Daniel Coyle on the “Sweet Spot” in Guitar Practice

Tuesday Quotes are short explorations of music, life, and the daily endeavor of practicing classical guitar. Enjoy!

“The sweet spot: that productive, uncomfortable terrain located just beyond our current abilities, where our reach exceeds our grasp. Deep practice is not simply about struggling; it’s about seeking a particular struggle, which involves a cycle of distinct actions.”

Daniel Coyle

Mountains of research now show how to learn music effectively. We need our practice to be hard, but not too hard.

In his book, The Talent Code, Daniel Coyle names a key ingredient to the learning “sweet spot”. The key is “uncomfortable”.

In our practice, we need to constantly search for that zone just beyond our current abilities.

If we push too far, we become disillusioned and frustrated. If we don’t push far enough, we become bored and frustrated.

So how do we find this “sweet spot”? And how do we know when we’re there?

To answer these questions, we need to find clarity in our current task. Whatever we’re practicing in the moment, we need to know exactly what we’re trying to do.

For each step forward in speed, cleanliness, or mere comprehension, we can break the work down into ever-smaller steps.

And for these small steps, we need to know the moves involved (the choreography). We need to know how one note connects to the next. We need to know what success looks like.

Within these small challenges, we seek out the pace and work that takes all our focus and awareness. We can do it, but it’s not easy. We can do it only if we give our full attention.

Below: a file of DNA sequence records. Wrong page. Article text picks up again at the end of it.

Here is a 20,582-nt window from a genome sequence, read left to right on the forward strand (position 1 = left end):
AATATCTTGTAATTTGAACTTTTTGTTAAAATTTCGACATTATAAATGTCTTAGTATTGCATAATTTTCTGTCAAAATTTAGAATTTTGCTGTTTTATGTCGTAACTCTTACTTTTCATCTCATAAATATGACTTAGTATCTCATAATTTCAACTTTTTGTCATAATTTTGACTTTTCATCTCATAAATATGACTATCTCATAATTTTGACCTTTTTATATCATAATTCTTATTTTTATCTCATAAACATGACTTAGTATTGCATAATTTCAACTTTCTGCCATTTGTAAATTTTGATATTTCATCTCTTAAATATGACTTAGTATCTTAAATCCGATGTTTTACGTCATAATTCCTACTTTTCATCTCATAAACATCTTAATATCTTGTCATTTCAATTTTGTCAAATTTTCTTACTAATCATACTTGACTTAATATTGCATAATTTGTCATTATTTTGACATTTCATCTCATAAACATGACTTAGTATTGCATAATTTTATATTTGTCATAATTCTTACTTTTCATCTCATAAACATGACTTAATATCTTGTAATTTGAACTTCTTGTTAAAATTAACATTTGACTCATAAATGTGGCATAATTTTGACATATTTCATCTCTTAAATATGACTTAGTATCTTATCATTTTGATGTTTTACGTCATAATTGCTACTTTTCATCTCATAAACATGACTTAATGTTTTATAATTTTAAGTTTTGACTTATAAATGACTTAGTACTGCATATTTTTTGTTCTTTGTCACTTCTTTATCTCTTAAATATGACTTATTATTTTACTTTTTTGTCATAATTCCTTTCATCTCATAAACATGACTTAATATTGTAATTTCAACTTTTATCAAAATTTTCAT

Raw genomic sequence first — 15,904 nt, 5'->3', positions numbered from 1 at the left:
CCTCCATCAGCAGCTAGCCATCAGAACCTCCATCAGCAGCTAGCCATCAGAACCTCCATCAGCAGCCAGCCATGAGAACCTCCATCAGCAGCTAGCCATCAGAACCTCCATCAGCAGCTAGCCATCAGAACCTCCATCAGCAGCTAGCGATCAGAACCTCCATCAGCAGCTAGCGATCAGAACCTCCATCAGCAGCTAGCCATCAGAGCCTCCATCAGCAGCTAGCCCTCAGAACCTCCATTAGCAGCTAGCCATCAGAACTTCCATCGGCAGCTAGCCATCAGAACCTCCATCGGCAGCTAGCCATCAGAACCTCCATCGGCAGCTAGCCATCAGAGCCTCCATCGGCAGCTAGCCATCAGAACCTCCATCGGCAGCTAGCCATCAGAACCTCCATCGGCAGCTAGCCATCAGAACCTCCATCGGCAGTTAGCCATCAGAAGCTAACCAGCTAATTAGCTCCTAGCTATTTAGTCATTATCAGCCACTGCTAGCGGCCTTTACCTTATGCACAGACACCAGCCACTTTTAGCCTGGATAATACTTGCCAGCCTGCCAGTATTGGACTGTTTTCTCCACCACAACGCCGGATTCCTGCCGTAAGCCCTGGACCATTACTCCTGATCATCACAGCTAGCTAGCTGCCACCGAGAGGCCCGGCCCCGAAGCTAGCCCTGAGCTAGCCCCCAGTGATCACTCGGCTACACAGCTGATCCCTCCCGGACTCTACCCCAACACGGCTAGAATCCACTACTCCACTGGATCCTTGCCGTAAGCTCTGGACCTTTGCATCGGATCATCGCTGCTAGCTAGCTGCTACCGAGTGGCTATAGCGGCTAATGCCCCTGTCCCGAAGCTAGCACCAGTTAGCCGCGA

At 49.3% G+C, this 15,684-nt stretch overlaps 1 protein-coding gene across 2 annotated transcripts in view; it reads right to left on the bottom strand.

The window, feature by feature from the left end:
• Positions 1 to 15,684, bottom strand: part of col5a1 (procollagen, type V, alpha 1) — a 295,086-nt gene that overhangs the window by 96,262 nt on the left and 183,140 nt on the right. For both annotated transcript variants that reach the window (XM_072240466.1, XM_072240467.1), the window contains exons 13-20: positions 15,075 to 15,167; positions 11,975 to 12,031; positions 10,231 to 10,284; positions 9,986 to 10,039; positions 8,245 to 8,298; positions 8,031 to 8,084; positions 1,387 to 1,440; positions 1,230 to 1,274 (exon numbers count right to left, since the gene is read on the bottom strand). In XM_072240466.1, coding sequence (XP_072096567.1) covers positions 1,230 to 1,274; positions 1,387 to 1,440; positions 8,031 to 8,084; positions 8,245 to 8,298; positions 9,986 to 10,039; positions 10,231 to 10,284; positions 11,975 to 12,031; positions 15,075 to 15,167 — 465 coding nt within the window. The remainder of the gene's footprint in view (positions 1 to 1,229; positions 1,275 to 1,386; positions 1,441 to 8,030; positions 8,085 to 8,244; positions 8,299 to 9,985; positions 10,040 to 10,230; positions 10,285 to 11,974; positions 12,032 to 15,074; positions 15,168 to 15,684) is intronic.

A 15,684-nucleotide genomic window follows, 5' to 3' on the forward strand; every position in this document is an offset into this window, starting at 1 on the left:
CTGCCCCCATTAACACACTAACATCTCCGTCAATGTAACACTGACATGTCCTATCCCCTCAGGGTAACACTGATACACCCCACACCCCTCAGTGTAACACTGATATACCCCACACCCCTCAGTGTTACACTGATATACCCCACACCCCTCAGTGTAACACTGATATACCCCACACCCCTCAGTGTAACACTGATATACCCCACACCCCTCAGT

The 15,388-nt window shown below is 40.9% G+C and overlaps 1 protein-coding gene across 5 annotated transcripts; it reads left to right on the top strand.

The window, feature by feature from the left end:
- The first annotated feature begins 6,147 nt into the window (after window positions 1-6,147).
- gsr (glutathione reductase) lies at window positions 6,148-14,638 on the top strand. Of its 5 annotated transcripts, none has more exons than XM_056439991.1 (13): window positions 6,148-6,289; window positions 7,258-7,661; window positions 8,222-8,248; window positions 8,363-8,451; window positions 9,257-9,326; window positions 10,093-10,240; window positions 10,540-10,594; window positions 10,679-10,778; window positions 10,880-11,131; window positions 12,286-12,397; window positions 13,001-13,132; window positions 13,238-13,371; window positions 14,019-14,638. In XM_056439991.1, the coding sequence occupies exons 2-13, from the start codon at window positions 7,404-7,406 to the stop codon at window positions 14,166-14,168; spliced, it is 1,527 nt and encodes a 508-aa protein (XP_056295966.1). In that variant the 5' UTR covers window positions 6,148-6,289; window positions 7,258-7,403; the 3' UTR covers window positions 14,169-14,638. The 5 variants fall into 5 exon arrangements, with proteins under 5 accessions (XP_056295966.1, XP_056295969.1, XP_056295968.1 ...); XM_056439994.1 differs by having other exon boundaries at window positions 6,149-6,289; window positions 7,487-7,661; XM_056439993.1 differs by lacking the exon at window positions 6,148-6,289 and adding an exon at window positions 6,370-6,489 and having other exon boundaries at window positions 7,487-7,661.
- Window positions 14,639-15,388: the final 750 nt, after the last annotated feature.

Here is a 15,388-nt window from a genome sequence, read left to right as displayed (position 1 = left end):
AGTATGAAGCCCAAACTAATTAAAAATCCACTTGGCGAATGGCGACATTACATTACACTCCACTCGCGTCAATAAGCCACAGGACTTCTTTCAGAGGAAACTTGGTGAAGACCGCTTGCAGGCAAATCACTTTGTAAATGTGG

Riding this wave – “I can do it, but it’s hard” – is the sweet spot. Sometimes it feels leagues from the final finished piece. Sometimes the steps forward are so small we question the whole affair.

But as long as we’re balancing on the edge of our abilities, we’re getting better.

Allen Mathews

Hi, I’m Allen Mathews. 

I started as a folk guitarist, then fell in love with classical guitar in my 20’s. Despite a lot of practice and schooling, I still couldn’t get my music to flow well. I struggled with excess tension. My music sounded forced. And my hands and body were often sore. I got frustrated, and couldn’t see the way forward. Then, over the next decade, I studied with two stellar teachers – one focused on the technical, and one on the musical (he was a concert pianist). In time, I came to discover a new set of formulas and movements. These brought new life and vitality to my practice. Now I help guitarists find more comfort and flow in their music, so they play more beautifully. Click here for a sample formula.

I am a 61 year old physician, reconnecting with the classical guitar after a hiatus of nearly 40 years. After a couple of weeks [in the program], I’m now producing a much clearer, yet somehow more mellow and beautiful sound. It was really good to feel it happening in my hand, and that it felt more comfortable and somehow “right”, compared to the way I had played before (“curved picking”). The fog started to lift and I found that I was remembering more, and it felt great (also a bit of a relief!), giving me confidence to keep going. Thank you for making your course available - your love of music and the guitar shines through the teaching. I am very happy I found and registered with CGS.

-Brian Davey

Those videos on practicing the piece were just awesome, Allen! I've always thought that learning songs might be something completely different than practicing exercises, but the way you teach it makes it much easier than I thought. I'm positive that joining the Woodshed has been the best investment I've ever done for learning the classical guitar. Thank you so much for these lessons.

-Ulysses Alexandre Alves

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